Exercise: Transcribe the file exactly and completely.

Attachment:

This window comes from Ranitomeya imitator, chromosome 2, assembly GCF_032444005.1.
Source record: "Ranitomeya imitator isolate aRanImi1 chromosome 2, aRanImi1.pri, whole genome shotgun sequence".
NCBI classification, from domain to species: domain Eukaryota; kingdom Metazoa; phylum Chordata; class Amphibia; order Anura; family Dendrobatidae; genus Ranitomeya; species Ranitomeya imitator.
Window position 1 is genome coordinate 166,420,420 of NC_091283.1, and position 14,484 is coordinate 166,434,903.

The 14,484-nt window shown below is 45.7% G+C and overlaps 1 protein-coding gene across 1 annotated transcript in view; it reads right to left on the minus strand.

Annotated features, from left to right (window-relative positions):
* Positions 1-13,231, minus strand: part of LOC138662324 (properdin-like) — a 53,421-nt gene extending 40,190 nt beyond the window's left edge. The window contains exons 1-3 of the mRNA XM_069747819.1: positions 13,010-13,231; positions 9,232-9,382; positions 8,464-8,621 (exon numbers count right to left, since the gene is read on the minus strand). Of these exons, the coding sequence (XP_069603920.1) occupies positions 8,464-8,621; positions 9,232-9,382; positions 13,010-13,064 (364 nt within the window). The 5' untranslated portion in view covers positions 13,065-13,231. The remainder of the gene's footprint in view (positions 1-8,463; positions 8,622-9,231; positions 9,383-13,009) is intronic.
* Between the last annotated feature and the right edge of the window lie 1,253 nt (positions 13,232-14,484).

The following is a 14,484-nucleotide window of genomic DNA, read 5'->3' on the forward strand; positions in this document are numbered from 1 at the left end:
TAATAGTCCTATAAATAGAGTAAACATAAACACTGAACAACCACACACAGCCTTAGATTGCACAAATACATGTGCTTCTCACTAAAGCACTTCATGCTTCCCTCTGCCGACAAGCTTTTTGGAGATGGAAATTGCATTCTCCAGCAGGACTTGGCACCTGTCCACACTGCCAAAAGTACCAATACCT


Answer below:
This window comes from Ranitomeya imitator, chromosome 2, assembly GCF_032444005.1.
Source record: "Ranitomeya imitator isolate aRanImi1 chromosome 2, aRanImi1.pri, whole genome shotgun sequence".
NCBI classification, from domain to species: domain Eukaryota; kingdom Metazoa; phylum Chordata; class Amphibia; order Anura; family Dendrobatidae; genus Ranitomeya; species Ranitomeya imitator.
Window position 1 is genome coordinate 166,420,420 of NC_091283.1, and position 14,484 is coordinate 166,434,903.

The 14,484-nt window shown below is 45.7% G+C and overlaps 1 protein-coding gene across 1 annotated transcript in view; it reads right to left on the minus strand.

Annotated features, from left to right (window-relative positions):
* Positions 1-13,231, minus strand: part of LOC138662324 (properdin-like) — a 53,421-nt gene extending 40,190 nt beyond the window's left edge. The window contains exons 1-3 of the mRNA XM_069747819.1: positions 13,010-13,231; positions 9,232-9,382; positions 8,464-8,621 (exon numbers count right to left, since the gene is read on the minus strand). Of these exons, the coding sequence (XP_069603920.1) occupies positions 8,464-8,621; positions 9,232-9,382; positions 13,010-13,064 (364 nt within the window). The 5' untranslated portion in view covers positions 13,065-13,231. The remainder of the gene's footprint in view (positions 1-8,463; positions 8,622-9,231; positions 9,383-13,009) is intronic.
* Between the last annotated feature and the right edge of the window lie 1,253 nt (positions 13,232-14,484).

The following is a 14,484-nucleotide window of genomic DNA, read 5'->3' on the forward strand; positions in this document are numbered from 1 at the left end:
TAATAGTCCTATAAATAGAGTAAACATAAACACTGAACAACCACACACAGCCTTAGATTGCACAAATACATGTGCTTCTCACTAAAGCACTTCATGCTTCCCTCTGCCGACAAGCTTTTTGGAGATGGAAATTGCATTCTCCAGCAGGACTTGGCACCTGTCCACACTGCCAAAAGTACCAATACCT